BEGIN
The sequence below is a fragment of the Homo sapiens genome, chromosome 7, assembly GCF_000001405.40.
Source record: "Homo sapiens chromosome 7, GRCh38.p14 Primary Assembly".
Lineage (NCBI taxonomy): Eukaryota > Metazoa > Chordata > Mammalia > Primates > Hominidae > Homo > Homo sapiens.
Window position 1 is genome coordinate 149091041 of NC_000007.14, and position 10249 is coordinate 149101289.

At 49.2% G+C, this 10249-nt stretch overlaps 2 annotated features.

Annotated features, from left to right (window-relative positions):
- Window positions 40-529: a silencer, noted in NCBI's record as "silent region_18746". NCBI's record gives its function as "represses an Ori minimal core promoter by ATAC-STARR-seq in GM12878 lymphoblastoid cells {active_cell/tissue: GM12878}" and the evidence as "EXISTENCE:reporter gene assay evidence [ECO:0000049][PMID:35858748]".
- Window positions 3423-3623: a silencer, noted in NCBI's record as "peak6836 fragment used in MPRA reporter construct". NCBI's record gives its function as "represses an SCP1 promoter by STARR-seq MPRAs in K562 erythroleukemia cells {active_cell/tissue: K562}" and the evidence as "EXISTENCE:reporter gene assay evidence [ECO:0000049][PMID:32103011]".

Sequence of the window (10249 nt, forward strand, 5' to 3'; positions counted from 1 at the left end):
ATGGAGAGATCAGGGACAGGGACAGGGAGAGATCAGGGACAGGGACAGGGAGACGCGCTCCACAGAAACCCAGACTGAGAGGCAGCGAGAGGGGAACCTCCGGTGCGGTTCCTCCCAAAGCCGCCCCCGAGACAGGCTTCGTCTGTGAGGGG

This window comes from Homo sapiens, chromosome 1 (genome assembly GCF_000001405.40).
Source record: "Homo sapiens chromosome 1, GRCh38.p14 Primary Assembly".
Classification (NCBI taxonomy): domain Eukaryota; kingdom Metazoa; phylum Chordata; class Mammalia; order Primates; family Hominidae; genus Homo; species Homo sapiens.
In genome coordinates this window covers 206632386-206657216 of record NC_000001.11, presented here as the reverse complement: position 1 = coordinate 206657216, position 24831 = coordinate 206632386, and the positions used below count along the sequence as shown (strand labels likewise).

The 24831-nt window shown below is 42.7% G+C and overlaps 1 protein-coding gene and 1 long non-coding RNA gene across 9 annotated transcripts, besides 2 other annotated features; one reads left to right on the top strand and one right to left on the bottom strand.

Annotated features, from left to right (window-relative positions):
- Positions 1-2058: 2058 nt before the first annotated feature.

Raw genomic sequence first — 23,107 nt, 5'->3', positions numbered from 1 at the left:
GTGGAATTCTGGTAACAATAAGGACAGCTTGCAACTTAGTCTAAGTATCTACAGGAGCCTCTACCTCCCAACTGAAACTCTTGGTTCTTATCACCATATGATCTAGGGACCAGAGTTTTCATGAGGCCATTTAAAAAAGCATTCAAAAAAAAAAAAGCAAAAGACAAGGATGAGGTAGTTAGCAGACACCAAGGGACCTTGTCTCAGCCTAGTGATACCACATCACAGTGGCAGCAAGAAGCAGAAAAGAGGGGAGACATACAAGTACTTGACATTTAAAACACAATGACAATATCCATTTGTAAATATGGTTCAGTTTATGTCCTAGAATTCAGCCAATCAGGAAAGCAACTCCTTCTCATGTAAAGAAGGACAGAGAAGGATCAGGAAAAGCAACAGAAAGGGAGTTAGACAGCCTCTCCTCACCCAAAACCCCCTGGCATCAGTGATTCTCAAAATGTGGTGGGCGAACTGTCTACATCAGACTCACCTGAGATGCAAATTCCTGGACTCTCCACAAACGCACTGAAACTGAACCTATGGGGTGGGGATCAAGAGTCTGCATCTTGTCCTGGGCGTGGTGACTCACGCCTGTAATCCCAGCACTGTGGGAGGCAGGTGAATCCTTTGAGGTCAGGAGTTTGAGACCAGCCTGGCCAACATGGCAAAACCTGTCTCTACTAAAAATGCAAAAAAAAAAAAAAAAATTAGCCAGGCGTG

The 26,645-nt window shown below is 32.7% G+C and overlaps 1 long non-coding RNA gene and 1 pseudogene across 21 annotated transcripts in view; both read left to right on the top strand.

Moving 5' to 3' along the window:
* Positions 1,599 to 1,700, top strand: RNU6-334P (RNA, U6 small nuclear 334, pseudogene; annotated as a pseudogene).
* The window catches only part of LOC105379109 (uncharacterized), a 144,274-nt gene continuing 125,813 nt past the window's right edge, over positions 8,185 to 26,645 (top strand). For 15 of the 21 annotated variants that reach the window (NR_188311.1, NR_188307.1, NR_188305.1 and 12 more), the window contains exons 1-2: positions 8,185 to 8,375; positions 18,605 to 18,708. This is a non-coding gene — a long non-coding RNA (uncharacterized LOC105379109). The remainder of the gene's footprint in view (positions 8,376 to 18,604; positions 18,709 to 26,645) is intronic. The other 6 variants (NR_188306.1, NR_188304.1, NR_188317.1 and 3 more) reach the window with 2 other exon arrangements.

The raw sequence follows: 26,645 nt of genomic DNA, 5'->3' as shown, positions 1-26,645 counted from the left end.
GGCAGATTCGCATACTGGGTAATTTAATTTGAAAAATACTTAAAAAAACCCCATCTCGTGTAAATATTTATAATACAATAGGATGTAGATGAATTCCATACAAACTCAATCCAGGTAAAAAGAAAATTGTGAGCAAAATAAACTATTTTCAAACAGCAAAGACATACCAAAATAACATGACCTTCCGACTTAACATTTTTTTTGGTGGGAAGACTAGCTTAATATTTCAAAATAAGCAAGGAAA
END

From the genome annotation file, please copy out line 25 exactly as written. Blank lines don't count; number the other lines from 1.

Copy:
GGCAGATTCGCATACTGGGTAATTTAATTTGAAAAATACTTAAAAAAACCCCATCTCGTGTAAATATTTATAATACAATAGGATGTAGATGAATTCCATACAAACTCAATCCAGGTAAAAAGAAAATTGTGAGCAAAATAAACTATTTTCAAACAGCAAAGACATACCAAAATAACATGACCTTCCGACTTAACATTTTTTTTGGTGGGAAGACTAGCTTAATATTTCAAAATAAGCAAGGAAA